If you do decide to get off, the motel, service station, and associated facilities are just across the road from the station.
Coober Pedy (Manguri)
By prior arrangement only, the Ghan can stop at Manguri, 42km away from the town of Coober Pedy. You must have prearranged a pickup from here, since the location is very remote.
Markets itself as a "seriously outback town". Small town with just a pub. The train can stop here with prior arrangement, and the station is just across the road from the town. The Kingoonya Waterhole Hotel  is just a couple of minutes walk from the station and accommodation is available.
The train at Pimba passes, but do not stop.
Railway buffs may wish to get off here and ride the Pichi Richi Railway  78 km to Quorn, running along the original Ghan track and using original Ghan equipment. Departures are limited, especially outside the winter season.
The station is in the suburbs, around 5km from the town centre. The old station in the centre of the town is closed and is a museum, including many items of railway heritage.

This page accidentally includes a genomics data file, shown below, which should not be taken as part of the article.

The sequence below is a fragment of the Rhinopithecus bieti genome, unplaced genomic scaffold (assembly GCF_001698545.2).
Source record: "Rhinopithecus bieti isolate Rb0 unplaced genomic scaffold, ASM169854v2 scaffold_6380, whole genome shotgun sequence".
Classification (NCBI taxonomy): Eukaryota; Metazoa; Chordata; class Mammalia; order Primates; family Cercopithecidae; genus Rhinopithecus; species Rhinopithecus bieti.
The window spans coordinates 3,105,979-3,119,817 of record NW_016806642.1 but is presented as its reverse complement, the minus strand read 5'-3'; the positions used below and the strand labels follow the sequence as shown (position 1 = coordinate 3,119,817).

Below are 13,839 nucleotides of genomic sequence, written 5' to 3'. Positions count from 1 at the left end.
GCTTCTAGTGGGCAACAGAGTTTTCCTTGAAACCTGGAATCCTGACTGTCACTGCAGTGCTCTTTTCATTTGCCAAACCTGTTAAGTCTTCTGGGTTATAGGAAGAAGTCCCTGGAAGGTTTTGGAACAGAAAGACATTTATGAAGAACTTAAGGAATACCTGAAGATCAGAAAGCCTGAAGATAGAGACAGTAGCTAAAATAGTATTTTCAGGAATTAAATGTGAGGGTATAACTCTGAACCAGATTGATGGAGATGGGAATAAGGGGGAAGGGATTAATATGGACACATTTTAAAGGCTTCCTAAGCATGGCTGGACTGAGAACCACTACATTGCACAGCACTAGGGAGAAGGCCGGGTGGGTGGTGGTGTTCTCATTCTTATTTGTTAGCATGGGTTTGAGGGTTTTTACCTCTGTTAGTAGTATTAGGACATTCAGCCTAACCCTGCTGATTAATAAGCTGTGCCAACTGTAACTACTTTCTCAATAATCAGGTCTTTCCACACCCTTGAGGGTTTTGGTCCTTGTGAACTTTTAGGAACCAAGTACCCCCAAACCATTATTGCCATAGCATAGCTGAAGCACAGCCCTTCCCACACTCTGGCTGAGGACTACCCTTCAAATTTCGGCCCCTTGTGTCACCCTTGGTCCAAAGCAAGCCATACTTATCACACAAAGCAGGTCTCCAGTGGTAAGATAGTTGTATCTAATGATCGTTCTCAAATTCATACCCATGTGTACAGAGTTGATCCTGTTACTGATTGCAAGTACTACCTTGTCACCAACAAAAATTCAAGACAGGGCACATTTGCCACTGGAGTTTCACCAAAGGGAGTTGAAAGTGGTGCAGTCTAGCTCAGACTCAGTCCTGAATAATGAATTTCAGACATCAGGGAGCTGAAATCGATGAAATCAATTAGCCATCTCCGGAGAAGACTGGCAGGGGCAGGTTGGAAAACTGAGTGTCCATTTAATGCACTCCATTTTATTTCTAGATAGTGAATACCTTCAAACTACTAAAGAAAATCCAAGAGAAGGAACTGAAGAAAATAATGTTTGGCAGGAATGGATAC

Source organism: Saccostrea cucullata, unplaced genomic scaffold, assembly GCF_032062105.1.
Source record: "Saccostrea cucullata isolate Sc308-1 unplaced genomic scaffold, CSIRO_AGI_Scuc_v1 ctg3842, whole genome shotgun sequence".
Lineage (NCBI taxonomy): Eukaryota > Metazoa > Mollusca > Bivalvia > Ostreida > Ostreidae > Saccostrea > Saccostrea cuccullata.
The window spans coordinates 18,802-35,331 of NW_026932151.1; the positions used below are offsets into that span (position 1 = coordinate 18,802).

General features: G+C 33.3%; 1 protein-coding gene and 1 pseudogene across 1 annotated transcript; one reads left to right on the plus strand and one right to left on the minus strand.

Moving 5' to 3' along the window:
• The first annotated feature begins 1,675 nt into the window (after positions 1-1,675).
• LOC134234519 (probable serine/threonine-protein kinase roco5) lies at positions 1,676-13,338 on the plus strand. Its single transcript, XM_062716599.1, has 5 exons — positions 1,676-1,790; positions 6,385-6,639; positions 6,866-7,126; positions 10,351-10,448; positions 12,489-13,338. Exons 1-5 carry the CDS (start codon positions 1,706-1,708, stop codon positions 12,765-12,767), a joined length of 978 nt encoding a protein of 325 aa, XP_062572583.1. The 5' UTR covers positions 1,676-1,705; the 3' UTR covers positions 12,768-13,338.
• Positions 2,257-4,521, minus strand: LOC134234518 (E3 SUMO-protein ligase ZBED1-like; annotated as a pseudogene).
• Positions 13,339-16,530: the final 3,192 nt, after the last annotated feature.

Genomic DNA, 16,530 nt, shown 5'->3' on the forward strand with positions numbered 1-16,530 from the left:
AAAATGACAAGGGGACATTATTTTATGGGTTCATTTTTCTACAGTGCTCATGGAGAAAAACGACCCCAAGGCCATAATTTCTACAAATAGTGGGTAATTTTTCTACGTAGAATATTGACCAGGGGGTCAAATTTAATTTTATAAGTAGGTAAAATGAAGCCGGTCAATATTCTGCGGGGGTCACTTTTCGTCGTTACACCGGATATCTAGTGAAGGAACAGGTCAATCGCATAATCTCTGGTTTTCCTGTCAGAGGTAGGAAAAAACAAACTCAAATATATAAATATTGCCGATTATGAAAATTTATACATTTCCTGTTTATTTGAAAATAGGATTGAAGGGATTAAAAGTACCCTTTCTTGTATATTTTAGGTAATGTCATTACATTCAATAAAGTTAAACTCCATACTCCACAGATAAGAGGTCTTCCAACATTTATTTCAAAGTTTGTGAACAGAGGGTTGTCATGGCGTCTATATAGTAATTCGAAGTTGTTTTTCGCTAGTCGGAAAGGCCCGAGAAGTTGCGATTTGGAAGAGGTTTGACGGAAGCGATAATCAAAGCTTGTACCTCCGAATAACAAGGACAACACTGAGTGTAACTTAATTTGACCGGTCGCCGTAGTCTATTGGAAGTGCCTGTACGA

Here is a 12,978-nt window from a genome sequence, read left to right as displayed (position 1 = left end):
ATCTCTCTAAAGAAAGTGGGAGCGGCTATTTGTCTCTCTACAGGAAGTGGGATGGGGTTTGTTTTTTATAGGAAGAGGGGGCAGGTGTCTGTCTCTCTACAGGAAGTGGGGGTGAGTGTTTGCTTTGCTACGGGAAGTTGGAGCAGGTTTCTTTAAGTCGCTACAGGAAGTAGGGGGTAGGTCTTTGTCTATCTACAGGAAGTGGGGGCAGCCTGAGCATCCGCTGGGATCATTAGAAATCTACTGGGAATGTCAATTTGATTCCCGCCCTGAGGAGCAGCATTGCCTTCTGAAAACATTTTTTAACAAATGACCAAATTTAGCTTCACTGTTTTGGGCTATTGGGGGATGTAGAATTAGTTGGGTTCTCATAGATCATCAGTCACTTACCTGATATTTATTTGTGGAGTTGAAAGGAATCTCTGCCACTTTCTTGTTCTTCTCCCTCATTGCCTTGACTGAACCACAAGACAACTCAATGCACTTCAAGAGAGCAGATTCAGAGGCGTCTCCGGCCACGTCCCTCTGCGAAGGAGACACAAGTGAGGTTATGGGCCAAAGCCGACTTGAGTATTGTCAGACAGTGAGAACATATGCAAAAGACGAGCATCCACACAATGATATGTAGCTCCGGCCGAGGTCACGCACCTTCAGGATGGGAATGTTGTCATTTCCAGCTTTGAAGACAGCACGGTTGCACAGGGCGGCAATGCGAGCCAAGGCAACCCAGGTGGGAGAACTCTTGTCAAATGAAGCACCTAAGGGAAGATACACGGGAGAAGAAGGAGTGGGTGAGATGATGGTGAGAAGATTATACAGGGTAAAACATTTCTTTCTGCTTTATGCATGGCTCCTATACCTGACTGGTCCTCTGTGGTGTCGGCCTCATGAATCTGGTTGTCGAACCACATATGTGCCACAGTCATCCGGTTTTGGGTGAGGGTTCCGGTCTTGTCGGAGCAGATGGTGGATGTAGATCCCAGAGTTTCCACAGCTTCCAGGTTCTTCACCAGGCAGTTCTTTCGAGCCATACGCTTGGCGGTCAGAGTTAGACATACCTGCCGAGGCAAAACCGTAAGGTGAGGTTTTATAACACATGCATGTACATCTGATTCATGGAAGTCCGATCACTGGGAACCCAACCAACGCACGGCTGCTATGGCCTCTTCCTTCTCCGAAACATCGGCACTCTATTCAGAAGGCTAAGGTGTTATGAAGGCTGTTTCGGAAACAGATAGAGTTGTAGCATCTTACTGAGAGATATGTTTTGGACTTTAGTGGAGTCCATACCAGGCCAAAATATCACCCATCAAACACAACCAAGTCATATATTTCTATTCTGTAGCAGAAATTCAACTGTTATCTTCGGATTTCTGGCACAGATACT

The Indian Pacific
On a connecting train
The Overland train (which is also a Great Southern Railways private train) also runs to Melbourne, although that 10 hour journey lacks some of the spirit of the Indian Pacific or the Ghan.
There are no interstate public trains that run into Adelaide.
And see what you missed
Australia's pioneers had a grand vision for the railways, to cover a continent, and there are many places where this grand history can be seen. If you are catching the train one way, and travelling the other way, you can catch up with some of the interesting railway history you may have missed.
The town of Peterborough is well worth a stop - the town was built on crossroads of the Australian railways. In Indian Pacific stops there at night, and doesn't do the town justice.